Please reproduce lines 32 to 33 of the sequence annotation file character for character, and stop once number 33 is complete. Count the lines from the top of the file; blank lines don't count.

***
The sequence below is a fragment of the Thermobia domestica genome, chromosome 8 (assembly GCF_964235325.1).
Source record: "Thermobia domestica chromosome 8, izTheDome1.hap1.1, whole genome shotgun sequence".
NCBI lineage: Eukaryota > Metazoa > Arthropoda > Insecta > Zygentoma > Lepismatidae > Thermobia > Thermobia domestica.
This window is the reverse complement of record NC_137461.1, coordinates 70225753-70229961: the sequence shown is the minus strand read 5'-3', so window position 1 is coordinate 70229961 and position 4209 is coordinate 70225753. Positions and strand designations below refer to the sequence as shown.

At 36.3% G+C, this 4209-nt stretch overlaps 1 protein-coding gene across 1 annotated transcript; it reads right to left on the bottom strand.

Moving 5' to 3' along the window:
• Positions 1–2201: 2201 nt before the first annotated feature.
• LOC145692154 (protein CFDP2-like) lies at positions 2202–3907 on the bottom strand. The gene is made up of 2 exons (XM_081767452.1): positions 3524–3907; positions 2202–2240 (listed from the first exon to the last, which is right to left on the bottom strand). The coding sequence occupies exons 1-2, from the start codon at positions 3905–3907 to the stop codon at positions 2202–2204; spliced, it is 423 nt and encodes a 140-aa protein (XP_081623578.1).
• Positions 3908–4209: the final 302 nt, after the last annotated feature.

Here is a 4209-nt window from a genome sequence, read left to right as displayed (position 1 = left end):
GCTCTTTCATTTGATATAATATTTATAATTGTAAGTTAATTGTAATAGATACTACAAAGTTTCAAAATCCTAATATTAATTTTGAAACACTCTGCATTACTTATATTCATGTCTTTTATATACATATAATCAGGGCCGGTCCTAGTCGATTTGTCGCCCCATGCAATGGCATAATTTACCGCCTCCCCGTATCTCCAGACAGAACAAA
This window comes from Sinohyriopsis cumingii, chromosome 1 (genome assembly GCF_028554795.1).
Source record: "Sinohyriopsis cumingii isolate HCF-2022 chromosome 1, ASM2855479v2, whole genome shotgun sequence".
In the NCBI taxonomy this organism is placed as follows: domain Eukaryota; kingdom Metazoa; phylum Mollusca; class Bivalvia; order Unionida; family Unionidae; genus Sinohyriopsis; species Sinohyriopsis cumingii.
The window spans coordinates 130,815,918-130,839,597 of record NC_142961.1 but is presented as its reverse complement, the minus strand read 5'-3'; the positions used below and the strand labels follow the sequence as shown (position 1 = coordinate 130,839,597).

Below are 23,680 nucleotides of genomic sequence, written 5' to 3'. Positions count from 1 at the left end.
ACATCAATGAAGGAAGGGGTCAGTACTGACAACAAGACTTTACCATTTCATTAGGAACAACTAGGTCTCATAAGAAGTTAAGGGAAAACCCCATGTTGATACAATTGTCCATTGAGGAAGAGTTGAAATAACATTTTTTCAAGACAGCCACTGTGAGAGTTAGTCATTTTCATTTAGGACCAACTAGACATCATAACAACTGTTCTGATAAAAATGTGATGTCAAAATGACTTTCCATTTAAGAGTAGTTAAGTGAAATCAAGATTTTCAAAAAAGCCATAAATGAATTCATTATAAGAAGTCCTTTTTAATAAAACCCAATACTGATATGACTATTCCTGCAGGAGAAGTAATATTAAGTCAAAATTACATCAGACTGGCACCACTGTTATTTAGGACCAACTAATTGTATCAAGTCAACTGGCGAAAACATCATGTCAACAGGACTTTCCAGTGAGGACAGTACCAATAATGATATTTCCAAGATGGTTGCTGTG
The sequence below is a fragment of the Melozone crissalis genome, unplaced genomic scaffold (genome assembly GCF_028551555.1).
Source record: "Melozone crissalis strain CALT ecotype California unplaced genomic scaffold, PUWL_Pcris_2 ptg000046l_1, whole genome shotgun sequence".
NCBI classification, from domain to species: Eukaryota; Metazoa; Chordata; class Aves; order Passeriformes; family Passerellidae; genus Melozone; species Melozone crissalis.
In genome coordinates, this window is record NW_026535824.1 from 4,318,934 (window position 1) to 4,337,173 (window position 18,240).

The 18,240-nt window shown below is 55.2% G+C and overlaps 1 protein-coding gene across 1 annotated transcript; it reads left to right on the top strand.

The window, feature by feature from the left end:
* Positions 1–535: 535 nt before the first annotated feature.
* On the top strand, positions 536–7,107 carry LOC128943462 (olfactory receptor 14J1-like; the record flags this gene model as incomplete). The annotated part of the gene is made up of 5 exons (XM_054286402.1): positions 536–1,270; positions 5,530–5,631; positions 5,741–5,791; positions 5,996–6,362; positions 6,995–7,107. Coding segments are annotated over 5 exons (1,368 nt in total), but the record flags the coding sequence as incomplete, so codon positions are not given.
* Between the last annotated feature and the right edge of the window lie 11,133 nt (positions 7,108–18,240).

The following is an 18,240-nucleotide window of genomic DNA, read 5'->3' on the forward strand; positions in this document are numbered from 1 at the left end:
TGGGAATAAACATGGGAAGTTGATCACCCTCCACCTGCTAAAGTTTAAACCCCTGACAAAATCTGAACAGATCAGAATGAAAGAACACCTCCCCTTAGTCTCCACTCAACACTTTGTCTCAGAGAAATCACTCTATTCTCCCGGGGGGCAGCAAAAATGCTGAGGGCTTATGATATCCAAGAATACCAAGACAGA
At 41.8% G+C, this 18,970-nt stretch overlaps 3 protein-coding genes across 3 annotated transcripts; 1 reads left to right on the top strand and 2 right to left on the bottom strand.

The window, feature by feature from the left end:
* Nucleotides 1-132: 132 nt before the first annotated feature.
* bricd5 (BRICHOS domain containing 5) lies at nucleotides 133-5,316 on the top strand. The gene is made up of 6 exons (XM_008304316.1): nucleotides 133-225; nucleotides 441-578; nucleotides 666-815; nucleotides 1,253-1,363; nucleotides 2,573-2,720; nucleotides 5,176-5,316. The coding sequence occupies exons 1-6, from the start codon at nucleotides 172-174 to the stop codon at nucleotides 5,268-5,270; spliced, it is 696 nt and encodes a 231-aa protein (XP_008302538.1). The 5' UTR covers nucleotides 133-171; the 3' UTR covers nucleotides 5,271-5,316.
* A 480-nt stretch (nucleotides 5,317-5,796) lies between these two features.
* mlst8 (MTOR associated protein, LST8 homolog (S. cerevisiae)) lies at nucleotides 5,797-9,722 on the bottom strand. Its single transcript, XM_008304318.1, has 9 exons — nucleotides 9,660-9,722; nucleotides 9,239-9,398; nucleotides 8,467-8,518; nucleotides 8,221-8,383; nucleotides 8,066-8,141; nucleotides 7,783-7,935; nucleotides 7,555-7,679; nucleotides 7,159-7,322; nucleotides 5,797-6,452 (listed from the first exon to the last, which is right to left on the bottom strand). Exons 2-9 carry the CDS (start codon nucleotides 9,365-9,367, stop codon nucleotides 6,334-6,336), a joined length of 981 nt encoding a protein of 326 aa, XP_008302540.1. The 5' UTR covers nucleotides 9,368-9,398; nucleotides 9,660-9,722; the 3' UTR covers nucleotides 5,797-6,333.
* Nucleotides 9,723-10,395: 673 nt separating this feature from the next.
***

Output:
* bricd5 (BRICHOS domain containing 5) lies at nucleotides 133-5,316 on the top strand. The gene is made up of 6 exons (XM_008304316.1): nucleotides 133-225; nucleotides 441-578; nucleotides 666-815; nucleotides 1,253-1,363; nucleotides 2,573-2,720; nucleotides 5,176-5,316. The coding sequence occupies exons 1-6, from the start codon at nucleotides 172-174 to the stop codon at nucleotides 5,268-5,270; spliced, it is 696 nt and encodes a 231-aa protein (XP_008302538.1). The 5' UTR covers nucleotides 133-171; the 3' UTR covers nucleotides 5,271-5,316.
* A 480-nt stretch (nucleotides 5,317-5,796) lies between these two features.